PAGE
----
Be it Fez or Venice, Barcelona or Bruges, these second cities are undoubtedly worth a look.
Yesterday the Rough Guide tweeted their top 20 global recommendations for second cities that, in their own words, “you need to visit” and the list made for some interesting reading. Amongst the far flung destinations such as Montréal in Canada, Ho Chi Min City in Vietnam, Medellín in Colombia, Mumbai in India, Hobart in Australia, Chicago in the USA, Shanghai in China and Johannesburg in South Africa, there were a good number of European cities that not only tick the boxes perfectly for fabulous city break options, but also rank as some of our most popular destinations. Here’s some of their selection…
One of my personal favourites having spent time there as a student, Barcelona not only offers something for everyone but is also incredibly easy to get to from the UK. This is a city that doesn’t stand still for long, with art, architecture, culture, gastronomy, sport, shopping, sunbathing all in plentiful supply. Whether you’re up for a spot of art appreciation at the Picasso Museum or want to be awestruck by the architectural genius of Antoni Gaudí, fancy soaking up the atmosphere of a La Liga match at Camp Nou or the sun’s rays on the beach as the water of the Mediterranean laps against Barcelona’s shoreline, you won’t fail to be impressed and entranced by this vibrant, cosmopolitan city.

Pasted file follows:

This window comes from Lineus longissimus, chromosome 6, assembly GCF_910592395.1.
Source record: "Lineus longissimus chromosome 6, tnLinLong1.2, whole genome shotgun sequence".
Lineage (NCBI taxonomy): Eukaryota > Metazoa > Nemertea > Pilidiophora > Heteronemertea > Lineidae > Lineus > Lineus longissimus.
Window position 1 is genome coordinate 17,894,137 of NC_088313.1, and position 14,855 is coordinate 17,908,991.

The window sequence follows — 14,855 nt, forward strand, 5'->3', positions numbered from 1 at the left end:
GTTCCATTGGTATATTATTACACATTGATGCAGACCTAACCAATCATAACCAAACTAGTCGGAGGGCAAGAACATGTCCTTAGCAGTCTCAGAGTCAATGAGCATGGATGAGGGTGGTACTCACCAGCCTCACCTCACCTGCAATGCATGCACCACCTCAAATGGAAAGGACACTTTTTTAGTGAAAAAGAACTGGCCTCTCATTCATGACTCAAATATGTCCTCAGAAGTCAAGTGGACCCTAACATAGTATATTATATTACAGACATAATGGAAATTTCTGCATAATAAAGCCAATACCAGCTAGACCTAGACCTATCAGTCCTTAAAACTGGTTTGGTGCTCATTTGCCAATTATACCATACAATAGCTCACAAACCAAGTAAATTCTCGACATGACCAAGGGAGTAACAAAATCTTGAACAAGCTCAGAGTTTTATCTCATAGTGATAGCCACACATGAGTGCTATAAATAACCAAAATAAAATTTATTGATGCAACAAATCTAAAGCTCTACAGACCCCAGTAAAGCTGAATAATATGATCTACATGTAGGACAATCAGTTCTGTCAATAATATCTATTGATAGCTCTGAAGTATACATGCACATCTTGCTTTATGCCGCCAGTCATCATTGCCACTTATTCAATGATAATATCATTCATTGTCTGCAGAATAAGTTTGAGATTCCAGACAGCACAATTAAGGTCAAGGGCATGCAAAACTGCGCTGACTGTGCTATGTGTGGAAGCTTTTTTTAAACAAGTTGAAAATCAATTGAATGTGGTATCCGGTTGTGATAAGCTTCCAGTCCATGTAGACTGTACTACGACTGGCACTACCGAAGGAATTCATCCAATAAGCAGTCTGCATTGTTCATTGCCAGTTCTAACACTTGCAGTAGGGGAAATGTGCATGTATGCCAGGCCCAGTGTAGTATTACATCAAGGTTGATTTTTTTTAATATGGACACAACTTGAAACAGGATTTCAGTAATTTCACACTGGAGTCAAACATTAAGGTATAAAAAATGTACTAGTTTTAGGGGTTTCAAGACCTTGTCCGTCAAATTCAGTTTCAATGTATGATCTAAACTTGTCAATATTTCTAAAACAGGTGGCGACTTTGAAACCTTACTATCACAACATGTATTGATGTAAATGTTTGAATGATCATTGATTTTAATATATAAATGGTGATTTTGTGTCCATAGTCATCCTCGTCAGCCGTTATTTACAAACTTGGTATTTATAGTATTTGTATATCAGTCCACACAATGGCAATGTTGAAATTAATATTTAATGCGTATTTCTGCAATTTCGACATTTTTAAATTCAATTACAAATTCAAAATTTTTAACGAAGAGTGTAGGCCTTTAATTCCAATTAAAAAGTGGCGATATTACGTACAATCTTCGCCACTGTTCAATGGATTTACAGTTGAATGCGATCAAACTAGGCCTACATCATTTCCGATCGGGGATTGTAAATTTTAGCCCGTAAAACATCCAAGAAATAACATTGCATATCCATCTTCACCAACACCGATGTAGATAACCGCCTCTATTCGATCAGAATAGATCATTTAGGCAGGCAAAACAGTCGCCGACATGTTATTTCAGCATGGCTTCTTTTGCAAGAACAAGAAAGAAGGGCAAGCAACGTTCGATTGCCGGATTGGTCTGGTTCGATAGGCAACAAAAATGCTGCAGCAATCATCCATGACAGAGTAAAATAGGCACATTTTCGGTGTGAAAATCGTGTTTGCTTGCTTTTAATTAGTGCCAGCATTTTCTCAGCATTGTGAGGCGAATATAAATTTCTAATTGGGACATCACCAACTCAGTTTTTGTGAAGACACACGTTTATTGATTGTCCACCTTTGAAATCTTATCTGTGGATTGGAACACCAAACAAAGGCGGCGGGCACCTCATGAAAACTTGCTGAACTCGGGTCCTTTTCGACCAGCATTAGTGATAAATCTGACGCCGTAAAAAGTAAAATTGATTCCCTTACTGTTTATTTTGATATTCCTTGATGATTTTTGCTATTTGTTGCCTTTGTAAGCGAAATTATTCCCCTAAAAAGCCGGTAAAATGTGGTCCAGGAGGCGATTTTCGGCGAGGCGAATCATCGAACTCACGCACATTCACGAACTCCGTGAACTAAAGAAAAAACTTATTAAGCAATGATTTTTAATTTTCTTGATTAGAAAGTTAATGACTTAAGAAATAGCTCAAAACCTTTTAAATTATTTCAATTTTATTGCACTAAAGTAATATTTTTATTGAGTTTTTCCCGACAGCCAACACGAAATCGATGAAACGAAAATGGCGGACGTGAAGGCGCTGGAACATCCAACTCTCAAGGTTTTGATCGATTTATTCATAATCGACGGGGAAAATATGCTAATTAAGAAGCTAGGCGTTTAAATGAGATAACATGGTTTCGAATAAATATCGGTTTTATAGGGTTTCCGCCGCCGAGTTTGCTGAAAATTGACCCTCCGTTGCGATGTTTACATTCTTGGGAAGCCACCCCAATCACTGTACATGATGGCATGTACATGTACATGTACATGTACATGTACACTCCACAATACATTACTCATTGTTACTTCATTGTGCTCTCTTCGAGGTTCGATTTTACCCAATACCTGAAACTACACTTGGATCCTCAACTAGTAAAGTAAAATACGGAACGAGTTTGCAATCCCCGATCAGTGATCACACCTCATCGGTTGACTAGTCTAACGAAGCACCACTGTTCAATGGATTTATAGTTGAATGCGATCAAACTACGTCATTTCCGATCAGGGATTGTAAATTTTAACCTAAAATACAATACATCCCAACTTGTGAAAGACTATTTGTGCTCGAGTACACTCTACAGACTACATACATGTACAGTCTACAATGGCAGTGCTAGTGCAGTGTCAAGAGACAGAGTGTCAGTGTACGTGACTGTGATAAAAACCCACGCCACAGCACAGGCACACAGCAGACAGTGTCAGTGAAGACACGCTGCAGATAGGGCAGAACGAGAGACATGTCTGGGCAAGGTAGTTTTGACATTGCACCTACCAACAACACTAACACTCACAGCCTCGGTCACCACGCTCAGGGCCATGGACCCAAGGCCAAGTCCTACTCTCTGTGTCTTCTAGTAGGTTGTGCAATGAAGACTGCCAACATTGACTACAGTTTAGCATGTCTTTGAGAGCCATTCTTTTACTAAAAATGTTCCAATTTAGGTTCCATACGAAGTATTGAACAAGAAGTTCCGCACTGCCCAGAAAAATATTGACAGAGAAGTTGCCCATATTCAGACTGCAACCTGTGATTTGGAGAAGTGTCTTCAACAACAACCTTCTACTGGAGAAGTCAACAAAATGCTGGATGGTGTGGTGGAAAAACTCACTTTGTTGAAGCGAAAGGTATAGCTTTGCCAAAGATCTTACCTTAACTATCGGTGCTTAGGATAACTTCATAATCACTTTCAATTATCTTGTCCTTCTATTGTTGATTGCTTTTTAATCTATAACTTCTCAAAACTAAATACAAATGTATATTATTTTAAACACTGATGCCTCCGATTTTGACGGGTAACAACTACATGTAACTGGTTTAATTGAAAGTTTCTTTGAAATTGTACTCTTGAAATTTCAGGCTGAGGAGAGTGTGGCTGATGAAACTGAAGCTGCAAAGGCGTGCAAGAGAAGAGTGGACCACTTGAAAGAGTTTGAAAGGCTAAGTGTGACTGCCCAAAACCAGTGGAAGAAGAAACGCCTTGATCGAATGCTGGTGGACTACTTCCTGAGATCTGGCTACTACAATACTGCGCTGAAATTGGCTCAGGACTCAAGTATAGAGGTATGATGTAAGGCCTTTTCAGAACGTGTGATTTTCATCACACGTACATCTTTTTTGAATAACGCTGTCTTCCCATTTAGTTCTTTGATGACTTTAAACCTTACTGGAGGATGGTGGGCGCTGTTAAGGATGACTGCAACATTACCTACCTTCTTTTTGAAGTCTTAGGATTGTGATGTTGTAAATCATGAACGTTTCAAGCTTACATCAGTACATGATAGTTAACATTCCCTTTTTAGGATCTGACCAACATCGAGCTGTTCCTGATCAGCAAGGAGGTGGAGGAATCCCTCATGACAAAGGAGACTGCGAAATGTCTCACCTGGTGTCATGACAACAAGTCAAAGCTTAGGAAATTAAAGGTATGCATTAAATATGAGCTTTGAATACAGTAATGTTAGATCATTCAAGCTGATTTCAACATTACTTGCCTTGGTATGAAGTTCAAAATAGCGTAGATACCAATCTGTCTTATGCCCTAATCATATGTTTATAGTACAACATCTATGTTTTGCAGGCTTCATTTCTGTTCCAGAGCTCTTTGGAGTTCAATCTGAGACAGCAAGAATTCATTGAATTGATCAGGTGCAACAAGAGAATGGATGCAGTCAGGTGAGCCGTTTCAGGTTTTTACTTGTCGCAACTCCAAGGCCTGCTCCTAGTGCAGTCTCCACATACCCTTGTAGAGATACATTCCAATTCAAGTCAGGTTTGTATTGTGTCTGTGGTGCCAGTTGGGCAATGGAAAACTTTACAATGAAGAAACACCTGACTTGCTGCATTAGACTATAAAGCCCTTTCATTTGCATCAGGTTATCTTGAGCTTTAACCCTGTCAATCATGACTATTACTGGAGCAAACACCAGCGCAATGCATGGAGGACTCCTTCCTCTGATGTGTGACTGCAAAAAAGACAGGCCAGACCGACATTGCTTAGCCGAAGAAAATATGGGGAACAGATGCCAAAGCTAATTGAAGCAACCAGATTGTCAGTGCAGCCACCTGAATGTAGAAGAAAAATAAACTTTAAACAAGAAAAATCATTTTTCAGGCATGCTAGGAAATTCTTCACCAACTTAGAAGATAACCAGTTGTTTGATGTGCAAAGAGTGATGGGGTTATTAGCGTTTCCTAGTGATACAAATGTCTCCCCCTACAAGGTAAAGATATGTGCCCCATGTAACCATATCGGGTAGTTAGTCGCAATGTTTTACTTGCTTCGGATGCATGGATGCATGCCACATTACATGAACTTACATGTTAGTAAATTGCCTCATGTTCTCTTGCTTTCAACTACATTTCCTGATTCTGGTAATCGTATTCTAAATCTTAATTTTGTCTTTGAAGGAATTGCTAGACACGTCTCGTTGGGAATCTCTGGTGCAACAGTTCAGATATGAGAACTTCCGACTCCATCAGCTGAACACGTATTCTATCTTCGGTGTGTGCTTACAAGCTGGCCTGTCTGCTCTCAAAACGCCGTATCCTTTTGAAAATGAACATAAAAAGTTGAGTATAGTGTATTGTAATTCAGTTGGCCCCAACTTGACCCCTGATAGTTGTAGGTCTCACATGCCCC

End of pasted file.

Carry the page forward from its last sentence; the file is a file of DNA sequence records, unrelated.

Perhaps our most popular and best-selling destination, Krakow enjoys a timeless appeal with heritage, culture and charm in endless abundance. Amongst the oldest and largest of cities in Poland – for 500 years it served as the royal capital – Krakow has long boasted a proud association as the spiritual heart of the country and today retains a magical allure for all those who visit, effortlessly combining a proud history, enduring traditions and beautifully-preserved architectural gems with the more modern attractions of the 21st century, yet all the while respectfully paying homage to the more sombre and often horrific chapters of its more recent past.
Just a mere sub-two-hour train ride away from London aboard the Eurostar to Brussels (with onward connections via local train), the charms of Bruges are as numerous as they are accessible, a tangled maze of peaceful canals, cobbled streets lined with gabled medieval townhouses and impressive market squares dominated with soaring bell towers and historic buildings with their distinctive Flemish façades steeped in history. Aptly described as the ‘Venice of the North’, unsurprisingly Bruges – a UNESCO World Heritage Site – is no secret on the tourist map and so visitors flock to this small city in their droves to soak up the atmosphere and picturesque panoramas seemingly at every canal bridge crossed.